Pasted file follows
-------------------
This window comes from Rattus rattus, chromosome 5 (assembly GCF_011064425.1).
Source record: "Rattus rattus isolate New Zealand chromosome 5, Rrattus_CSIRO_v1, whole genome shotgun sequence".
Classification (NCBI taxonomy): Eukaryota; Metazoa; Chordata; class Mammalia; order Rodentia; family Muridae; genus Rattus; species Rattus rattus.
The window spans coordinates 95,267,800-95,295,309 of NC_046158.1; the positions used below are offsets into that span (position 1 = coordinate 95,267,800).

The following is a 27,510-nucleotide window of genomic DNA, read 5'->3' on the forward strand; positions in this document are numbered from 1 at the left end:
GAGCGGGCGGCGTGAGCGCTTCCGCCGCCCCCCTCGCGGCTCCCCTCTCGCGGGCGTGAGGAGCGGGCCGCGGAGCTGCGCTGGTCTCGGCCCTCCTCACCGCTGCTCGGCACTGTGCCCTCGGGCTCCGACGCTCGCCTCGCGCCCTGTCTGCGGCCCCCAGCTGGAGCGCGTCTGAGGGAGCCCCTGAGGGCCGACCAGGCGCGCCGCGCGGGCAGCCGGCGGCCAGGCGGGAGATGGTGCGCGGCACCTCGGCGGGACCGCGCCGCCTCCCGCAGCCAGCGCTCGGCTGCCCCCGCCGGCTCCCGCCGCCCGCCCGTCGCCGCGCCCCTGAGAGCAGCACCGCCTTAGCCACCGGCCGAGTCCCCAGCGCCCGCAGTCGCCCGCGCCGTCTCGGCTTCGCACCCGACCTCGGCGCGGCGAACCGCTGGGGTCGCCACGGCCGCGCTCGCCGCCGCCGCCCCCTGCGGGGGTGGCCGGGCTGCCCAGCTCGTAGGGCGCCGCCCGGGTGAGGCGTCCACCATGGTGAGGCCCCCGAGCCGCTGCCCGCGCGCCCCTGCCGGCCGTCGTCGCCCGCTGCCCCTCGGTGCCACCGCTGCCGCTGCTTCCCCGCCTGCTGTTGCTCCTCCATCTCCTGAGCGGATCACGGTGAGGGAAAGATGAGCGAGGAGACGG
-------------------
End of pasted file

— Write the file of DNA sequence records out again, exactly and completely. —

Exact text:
This window comes from Rattus rattus, chromosome 5 (assembly GCF_011064425.1).
Source record: "Rattus rattus isolate New Zealand chromosome 5, Rrattus_CSIRO_v1, whole genome shotgun sequence".
Classification (NCBI taxonomy): Eukaryota; Metazoa; Chordata; class Mammalia; order Rodentia; family Muridae; genus Rattus; species Rattus rattus.
The window spans coordinates 95,267,800-95,295,309 of NC_046158.1; the positions used below are offsets into that span (position 1 = coordinate 95,267,800).

The following is a 27,510-nucleotide window of genomic DNA, read 5'->3' on the forward strand; positions in this document are numbered from 1 at the left end:
GAGCGGGCGGCGTGAGCGCTTCCGCCGCCCCCCTCGCGGCTCCCCTCTCGCGGGCGTGAGGAGCGGGCCGCGGAGCTGCGCTGGTCTCGGCCCTCCTCACCGCTGCTCGGCACTGTGCCCTCGGGCTCCGACGCTCGCCTCGCGCCCTGTCTGCGGCCCCCAGCTGGAGCGCGTCTGAGGGAGCCCCTGAGGGCCGACCAGGCGCGCCGCGCGGGCAGCCGGCGGCCAGGCGGGAGATGGTGCGCGGCACCTCGGCGGGACCGCGCCGCCTCCCGCAGCCAGCGCTCGGCTGCCCCCGCCGGCTCCCGCCGCCCGCCCGTCGCCGCGCCCCTGAGAGCAGCACCGCCTTAGCCACCGGCCGAGTCCCCAGCGCCCGCAGTCGCCCGCGCCGTCTCGGCTTCGCACCCGACCTCGGCGCGGCGAACCGCTGGGGTCGCCACGGCCGCGCTCGCCGCCGCCGCCCCCTGCGGGGGTGGCCGGGCTGCCCAGCTCGTAGGGCGCCGCCCGGGTGAGGCGTCCACCATGGTGAGGCCCCCGAGCCGCTGCCCGCGCGCCCCTGCCGGCCGTCGTCGCCCGCTGCCCCTCGGTGCCACCGCTGCCGCTGCTTCCCCGCCTGCTGTTGCTCCTCCATCTCCTGAGCGGATCACGGTGAGGGAAAGATGAGCGAGGAGACGG